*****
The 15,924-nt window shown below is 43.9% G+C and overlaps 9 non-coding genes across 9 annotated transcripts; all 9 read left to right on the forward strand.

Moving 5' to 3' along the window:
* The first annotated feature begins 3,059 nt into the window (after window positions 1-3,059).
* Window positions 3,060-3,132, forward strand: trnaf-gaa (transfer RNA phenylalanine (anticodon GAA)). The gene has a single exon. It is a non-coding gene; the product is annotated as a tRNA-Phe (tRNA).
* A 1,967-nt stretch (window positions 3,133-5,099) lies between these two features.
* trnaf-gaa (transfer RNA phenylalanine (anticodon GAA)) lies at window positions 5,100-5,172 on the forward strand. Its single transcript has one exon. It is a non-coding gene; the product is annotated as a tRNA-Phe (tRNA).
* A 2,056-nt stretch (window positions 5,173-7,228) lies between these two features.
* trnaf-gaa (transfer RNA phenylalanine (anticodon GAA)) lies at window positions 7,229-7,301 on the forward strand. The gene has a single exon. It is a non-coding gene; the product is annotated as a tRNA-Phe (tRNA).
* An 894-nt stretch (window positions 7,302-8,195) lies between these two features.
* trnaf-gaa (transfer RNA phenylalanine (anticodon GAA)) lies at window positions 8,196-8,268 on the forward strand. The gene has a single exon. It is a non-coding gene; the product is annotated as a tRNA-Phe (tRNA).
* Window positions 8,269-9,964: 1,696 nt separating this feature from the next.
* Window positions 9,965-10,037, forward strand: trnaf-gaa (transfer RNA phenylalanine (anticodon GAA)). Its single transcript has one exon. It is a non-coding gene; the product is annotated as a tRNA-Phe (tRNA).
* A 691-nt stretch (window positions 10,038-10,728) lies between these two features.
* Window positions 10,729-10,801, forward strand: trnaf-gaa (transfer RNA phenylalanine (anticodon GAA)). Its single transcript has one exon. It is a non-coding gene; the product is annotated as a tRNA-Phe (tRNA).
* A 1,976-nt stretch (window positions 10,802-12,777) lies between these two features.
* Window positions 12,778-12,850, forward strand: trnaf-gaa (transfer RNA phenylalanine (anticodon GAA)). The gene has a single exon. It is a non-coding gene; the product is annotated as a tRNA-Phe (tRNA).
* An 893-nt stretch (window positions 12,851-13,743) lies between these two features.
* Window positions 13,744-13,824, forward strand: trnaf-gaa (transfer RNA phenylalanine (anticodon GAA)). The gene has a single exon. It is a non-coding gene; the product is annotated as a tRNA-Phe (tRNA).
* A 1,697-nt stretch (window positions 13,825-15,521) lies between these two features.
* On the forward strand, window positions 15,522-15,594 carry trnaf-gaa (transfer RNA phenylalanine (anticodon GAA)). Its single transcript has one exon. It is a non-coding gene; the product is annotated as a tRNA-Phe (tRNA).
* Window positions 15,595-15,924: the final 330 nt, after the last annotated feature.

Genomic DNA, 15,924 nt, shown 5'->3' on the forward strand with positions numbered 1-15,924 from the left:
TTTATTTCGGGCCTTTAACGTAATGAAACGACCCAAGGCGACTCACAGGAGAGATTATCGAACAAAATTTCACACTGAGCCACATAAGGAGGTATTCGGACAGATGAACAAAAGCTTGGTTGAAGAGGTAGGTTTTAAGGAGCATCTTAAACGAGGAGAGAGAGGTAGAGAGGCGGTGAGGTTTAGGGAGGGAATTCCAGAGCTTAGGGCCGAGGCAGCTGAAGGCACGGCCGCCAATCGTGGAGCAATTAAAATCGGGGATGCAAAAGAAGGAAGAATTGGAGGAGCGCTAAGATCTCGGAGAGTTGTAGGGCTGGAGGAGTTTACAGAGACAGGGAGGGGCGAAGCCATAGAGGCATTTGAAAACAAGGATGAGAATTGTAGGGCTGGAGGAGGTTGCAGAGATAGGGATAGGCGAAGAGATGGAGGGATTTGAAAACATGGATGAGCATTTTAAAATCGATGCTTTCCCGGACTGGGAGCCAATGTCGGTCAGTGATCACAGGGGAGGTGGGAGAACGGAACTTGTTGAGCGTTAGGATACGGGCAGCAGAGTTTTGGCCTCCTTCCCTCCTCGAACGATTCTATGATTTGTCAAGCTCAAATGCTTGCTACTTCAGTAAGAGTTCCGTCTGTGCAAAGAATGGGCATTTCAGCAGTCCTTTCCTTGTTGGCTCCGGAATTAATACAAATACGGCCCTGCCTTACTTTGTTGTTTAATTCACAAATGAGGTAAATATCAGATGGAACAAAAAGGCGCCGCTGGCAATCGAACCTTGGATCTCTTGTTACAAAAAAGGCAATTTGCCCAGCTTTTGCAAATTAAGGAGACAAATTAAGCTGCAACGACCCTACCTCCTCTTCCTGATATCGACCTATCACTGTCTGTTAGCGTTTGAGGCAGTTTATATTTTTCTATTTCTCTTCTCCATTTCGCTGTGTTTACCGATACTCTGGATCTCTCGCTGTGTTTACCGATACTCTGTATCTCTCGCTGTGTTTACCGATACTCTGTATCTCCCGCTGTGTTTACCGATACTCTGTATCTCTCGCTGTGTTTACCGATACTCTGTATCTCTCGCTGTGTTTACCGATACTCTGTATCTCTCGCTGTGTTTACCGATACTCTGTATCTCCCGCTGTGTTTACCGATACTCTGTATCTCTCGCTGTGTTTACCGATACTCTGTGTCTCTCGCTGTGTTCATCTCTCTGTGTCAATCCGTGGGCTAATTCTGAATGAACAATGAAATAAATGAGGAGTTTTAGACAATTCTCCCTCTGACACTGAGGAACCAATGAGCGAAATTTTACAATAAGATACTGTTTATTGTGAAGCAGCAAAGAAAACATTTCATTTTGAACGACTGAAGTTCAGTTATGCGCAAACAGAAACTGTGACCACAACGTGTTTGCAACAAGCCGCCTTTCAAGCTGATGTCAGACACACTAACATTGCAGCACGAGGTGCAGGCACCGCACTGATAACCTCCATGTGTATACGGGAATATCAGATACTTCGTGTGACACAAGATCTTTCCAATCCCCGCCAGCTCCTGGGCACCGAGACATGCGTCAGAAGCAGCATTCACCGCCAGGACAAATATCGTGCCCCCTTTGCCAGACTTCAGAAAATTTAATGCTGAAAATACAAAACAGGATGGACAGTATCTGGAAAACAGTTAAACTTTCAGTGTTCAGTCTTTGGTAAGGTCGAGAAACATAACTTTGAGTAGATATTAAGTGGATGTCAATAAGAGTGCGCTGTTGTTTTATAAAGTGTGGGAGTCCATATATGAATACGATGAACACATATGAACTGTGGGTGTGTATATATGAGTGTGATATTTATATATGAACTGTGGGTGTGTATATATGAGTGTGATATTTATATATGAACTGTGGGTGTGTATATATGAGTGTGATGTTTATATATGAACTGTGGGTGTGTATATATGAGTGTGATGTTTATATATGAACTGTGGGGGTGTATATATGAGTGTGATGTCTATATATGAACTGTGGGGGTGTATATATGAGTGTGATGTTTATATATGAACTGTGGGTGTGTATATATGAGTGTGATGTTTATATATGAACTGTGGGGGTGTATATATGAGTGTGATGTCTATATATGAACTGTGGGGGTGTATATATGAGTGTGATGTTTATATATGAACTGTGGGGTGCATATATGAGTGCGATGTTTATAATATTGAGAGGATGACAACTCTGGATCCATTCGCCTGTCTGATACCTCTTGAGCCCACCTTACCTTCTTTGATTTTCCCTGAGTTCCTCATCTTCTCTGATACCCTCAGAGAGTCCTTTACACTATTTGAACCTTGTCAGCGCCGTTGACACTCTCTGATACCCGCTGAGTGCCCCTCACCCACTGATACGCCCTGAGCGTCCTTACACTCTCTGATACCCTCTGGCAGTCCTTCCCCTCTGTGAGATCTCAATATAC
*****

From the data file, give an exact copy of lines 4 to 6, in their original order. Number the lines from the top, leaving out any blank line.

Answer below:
* Window positions 3,060-3,132, forward strand: trnaf-gaa (transfer RNA phenylalanine (anticodon GAA)). The gene has a single exon. It is a non-coding gene; the product is annotated as a tRNA-Phe (tRNA).
* A 1,967-nt stretch (window positions 3,133-5,099) lies between these two features.
* trnaf-gaa (transfer RNA phenylalanine (anticodon GAA)) lies at window positions 5,100-5,172 on the forward strand. Its single transcript has one exon. It is a non-coding gene; the product is annotated as a tRNA-Phe (tRNA).